Alan Ramsay Ewing was born in Glasgow on 16th May 1926. He went to Hutcheson Grammar School, and his best friend, John Brown, remained a good friend until the end.
Alan fought with the Indian Army Corps in Java during the war, both in Hodson’s Horse and the 13th Lancers, and at one point taking charge of a platoon of Gurkhas. Aside from his military achievements, he also learned to speak Urdu.
In 1948 Alan joined the Territorial Army as an officer in the Queen’s Own Royal Glasgow Yeomanry (QORGY). During his time with QORGY his Pipe Major wrote the pipe tune ‘Colonel Ewing’ for him, which was later recorded by the piper William McLetchie. After the disbandment of QORGY, Alan remained with the TA, working in recruitment and later as Honorary Colonel of ‘B’ Squadron.
In 1973, Alan joined the Earl Haig Fund, and was Chairman of Glasgow and South West Scotland from 1985 until 2002. He was also a committed supporter of Flanders House for ex-servicemen, organising and overseeing the running of the home.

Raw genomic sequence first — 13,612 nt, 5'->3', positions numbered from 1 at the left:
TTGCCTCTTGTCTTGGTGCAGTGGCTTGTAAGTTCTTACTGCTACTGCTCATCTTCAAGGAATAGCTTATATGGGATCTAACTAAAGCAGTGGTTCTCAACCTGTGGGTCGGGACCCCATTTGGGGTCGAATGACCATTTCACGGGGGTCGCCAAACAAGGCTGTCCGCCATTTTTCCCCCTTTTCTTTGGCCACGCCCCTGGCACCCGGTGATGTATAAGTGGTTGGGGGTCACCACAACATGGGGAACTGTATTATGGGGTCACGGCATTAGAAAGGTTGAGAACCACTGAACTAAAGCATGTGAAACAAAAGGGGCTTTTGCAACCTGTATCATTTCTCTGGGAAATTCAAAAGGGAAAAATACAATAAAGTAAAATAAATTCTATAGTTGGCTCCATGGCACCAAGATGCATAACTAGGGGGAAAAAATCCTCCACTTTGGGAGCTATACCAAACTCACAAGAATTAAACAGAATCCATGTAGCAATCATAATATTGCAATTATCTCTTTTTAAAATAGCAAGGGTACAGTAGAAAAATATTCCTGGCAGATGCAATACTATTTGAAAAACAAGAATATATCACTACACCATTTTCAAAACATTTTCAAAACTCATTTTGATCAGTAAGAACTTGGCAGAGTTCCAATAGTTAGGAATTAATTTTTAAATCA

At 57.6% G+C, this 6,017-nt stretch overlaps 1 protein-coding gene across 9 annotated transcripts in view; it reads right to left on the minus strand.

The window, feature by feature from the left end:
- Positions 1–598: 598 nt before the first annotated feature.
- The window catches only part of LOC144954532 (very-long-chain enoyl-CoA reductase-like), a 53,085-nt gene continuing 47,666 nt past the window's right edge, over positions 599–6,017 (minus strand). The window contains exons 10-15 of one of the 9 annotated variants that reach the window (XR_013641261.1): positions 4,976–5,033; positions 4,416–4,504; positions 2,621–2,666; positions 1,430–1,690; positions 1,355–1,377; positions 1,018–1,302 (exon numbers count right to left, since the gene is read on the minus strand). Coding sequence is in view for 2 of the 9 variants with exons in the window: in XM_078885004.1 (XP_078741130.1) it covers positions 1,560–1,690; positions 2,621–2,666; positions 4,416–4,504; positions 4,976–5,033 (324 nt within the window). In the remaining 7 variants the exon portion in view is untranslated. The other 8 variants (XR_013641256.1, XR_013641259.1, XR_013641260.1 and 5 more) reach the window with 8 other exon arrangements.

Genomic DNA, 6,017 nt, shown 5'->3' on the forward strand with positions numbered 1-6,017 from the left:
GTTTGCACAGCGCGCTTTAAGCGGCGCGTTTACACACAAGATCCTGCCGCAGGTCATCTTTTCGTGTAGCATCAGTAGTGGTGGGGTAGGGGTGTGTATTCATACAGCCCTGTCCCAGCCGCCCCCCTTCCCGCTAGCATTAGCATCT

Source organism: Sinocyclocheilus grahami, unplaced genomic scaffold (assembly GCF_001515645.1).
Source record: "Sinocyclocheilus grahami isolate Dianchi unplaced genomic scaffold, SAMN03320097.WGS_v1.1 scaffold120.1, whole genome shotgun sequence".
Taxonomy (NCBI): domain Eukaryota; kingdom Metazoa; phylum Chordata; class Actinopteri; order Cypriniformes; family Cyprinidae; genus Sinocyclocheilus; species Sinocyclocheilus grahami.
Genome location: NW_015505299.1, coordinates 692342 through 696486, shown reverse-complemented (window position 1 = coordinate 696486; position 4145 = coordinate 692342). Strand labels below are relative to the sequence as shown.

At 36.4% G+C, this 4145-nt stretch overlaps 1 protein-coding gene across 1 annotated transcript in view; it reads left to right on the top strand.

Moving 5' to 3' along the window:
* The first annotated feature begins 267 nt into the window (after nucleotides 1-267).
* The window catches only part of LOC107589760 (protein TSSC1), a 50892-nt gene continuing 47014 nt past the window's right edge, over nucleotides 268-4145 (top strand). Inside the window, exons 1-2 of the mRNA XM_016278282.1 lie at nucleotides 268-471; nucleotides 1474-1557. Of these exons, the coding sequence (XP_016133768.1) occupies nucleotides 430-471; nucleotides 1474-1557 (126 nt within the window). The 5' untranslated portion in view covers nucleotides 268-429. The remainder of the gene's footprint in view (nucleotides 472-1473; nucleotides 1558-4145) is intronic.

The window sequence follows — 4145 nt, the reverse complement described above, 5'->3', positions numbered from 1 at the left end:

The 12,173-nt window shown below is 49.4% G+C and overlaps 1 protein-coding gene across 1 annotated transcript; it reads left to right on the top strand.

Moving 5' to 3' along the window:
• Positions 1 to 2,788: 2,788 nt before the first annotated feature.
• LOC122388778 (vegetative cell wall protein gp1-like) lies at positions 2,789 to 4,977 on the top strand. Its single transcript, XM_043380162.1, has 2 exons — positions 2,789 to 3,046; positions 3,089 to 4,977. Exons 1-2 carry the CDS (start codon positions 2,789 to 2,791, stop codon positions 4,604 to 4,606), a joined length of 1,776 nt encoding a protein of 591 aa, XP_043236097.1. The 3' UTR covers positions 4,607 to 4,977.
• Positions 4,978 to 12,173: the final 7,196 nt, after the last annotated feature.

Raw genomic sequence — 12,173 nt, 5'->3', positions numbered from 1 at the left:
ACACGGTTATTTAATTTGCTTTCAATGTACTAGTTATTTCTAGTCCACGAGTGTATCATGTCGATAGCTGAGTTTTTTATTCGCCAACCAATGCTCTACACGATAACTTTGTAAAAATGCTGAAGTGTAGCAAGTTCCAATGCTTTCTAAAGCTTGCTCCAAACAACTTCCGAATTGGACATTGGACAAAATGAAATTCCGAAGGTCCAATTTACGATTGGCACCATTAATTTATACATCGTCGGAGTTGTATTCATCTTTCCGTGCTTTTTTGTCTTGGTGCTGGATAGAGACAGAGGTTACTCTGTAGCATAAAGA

With his wife Irene, Alan attended the inaugural business meeting of The Clan Ewen Society in October 1978. Alan was elected to the committee, becoming vice-chairman in 1984. His election to the Chairmanship in 1990 coincided with the building of the Clan Ewen Memorial Cairn and Alan was proud to take his place at the unveiling ceremony that June.
His passions grew from his love for Scotland and the history of its people. He was dedicated to the Army, to the Clan Ewen Society and the search for a Chief, Scottish history, tartans, Scottish music (especially Jimmy Shand), genealogy and heraldry; he loved learning (taking night classes in Gaelic and Spanish, to add to his Urdu), DIY, growing plants in garden and green-house, and the Herald crossword.
Alan’s wife Irene died before him in 2002; they had been married for 51 years. They are survived by their children, Margaret, Alan and Morag, and their grandchildren, Andrew, Claire, Emma and Aimee.
In his time as Chairman of The Clan Ewen Society, ‘Colonel Alan’ came to embody the spirit of the society - an ever-curious investigator into matters genealogical, a proud Scot, a courteous gentleman, a humorous, unpompous, convivial, welcoming and kind man, Alan was an examplary figure.
based on an obituary in the Clan Ewen Society Bulletin, No.52, December 2004